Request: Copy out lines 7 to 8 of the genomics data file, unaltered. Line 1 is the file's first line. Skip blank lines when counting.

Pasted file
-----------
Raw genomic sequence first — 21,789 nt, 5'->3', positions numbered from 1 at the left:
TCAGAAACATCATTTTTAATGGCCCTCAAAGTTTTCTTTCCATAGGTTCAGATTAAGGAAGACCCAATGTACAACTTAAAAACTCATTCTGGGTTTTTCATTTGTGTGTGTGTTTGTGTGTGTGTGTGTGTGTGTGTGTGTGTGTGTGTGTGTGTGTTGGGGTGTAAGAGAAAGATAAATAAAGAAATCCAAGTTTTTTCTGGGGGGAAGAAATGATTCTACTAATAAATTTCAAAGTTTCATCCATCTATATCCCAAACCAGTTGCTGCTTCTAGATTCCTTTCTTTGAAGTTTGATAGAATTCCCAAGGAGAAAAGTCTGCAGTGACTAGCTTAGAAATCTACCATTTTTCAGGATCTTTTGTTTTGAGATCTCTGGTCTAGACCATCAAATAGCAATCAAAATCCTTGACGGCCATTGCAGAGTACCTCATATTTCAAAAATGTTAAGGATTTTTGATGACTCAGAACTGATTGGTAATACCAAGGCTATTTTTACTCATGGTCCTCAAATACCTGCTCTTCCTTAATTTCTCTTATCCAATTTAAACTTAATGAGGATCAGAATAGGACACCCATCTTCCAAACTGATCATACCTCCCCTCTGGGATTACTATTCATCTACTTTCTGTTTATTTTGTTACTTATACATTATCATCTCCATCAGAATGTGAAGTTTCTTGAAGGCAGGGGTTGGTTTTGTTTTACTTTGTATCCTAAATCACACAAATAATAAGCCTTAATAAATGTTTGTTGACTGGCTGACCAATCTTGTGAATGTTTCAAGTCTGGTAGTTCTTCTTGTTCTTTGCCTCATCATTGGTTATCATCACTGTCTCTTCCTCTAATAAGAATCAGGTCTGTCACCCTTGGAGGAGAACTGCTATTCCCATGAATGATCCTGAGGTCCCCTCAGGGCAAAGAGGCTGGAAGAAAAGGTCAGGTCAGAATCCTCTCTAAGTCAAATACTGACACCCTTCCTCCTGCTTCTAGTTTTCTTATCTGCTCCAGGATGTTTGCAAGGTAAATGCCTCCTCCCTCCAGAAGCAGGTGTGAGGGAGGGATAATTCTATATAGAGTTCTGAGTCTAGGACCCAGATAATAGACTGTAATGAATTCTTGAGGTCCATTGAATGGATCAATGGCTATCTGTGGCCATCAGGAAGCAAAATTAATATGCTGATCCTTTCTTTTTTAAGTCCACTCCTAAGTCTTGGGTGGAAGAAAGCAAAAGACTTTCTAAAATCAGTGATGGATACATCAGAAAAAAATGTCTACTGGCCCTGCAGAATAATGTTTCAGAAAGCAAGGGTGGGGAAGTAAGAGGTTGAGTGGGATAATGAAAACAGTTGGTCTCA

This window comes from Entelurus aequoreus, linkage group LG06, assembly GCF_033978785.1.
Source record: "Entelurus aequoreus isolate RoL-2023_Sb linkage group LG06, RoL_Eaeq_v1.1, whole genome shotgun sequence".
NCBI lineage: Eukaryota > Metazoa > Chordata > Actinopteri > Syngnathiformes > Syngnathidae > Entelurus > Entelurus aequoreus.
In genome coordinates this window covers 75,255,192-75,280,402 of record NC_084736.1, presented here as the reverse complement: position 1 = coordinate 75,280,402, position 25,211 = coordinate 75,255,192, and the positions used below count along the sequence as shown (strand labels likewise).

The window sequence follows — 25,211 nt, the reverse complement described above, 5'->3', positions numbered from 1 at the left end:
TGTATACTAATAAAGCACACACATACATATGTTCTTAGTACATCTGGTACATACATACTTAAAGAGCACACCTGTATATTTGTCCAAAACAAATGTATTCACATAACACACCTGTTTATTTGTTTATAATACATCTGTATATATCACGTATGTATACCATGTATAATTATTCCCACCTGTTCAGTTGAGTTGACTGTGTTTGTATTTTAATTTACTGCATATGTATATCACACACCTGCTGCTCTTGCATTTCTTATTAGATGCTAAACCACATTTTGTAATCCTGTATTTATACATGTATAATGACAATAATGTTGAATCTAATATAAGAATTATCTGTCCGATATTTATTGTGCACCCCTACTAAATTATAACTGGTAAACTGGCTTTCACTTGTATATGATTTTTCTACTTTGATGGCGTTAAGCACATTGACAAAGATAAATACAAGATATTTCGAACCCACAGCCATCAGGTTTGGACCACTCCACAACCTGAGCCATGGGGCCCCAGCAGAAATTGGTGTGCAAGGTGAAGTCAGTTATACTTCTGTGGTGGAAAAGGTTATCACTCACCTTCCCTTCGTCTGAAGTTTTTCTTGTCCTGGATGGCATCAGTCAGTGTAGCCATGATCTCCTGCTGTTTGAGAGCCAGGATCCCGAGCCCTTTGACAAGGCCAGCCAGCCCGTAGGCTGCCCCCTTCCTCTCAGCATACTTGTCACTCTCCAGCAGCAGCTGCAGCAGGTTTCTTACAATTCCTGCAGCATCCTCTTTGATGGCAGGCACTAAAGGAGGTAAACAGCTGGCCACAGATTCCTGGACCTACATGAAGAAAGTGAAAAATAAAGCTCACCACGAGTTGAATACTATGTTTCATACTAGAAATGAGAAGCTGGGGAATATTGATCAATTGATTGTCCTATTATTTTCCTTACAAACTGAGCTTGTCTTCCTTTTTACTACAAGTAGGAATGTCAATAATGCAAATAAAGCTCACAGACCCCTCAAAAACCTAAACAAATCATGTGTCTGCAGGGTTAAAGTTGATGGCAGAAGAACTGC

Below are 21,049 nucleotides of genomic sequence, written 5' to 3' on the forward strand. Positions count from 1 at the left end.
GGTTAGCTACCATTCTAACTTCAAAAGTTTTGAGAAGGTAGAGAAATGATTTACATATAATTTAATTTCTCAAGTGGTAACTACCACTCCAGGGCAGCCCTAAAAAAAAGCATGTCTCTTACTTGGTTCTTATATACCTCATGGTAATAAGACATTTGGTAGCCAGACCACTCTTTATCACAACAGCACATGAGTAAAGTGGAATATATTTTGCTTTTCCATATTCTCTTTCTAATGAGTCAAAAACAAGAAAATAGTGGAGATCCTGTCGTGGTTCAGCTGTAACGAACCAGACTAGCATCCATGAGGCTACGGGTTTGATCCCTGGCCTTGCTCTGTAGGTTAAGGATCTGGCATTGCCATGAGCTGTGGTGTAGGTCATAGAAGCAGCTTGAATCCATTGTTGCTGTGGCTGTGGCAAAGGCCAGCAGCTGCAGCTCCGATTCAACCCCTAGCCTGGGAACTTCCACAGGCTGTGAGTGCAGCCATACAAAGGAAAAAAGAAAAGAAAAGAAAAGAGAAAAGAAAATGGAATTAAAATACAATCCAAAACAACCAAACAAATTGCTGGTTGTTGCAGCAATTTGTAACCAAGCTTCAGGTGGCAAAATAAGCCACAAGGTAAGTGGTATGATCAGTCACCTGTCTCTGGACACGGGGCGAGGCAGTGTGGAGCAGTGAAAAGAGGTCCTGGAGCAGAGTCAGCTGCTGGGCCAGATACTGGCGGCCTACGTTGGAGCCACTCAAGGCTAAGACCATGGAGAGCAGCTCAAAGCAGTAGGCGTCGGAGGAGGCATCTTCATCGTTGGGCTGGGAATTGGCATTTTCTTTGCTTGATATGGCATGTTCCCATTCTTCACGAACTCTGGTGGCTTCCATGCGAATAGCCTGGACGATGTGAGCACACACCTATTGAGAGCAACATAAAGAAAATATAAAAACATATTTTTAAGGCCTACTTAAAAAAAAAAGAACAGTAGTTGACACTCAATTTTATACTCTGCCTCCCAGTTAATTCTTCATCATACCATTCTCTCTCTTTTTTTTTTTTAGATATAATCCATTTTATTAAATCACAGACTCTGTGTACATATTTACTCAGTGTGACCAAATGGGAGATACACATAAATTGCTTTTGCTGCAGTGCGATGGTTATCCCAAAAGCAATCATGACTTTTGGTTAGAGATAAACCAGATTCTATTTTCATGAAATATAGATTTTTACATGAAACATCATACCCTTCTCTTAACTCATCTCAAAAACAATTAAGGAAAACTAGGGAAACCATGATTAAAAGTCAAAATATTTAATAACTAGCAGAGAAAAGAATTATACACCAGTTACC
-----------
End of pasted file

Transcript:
The window sequence follows — 25,211 nt, the reverse complement described above, 5'->3', positions numbered from 1 at the left end:
TGTATACTAATAAAGCACACACATACATATGTTCTTAGTACATCTGGTACATACATACTTAAAGAGCACACCTGTATATTTGTCCAAAACAAATGTATTCACATAACACACCTGTTTATTTGTTTATAATACATCTGTATATATCACGTATGTATACCATGTATAATTATTCCCACCTGTTCAGTTGAGTTGACTGTGTTTGTATTTTAATTTACTGCATATGTATATCACACACCTGCTGCTCTTGCATTTCTTATTAGATGCTAAACCACATTTTGTAATCCTGTATTTATACATGTATAATGACAATAATGTTGAATCTAATATAAGAATTATCTGTCCGATATTTATTGTGCACCCCTACTAAATTATAACTGGTAAACTGGCTTTCACTTGTATATGATTTTTCTACTTTGATGGCGTTAAGCACATTGACAAAGATAAATACAAGATATTTCGAACCCACAGCCATCAGGTTTGGACCACTCCACAACCTGAGCCATGGGGCCCCAGCAGAAATTGGTGTGCAAGGTGAAGTCAGTTATACTTCTGTGGTGGAAAAGGTTATCACTCACCTTCCCTTCGTCTGAAGTTTTTCTTGTCCTGGATGGCATCAGTCAGTGTAGCCATGATCTCCTGCTGTTTGAGAGCCAGGATCCCGAGCCCTTTGACAAGGCCAGCCAGCCCGTAGGCTGCCCCCTTCCTCTCAGCATACTTGTCACTCTCCAGCAGCAGCTGCAGCAGGTTTCTTACAATTCCTGCAGCATCCTCTTTGATGGCAGGCACTAAAGGAGGTAAACAGCTGGCCACAGATTCCTGGACCTACATGAAGAAAGTGAAAAATAAAGCTCACCACGAGTTGAATACTATGTTTCATACTAGAAATGAGAAGCTGGGGAATATTGATCAATTGATTGTCCTATTATTTTCCTTACAAACTGAGCTTGTCTTCCTTTTTACTACAAGTAGGAATGTCAATAATGCAAATAAAGCTCACAGACCCCTCAAAAACCTAAACAAATCATGTGTCTGCAGGGTTAAAGTTGATGGCAGAAGAACTGC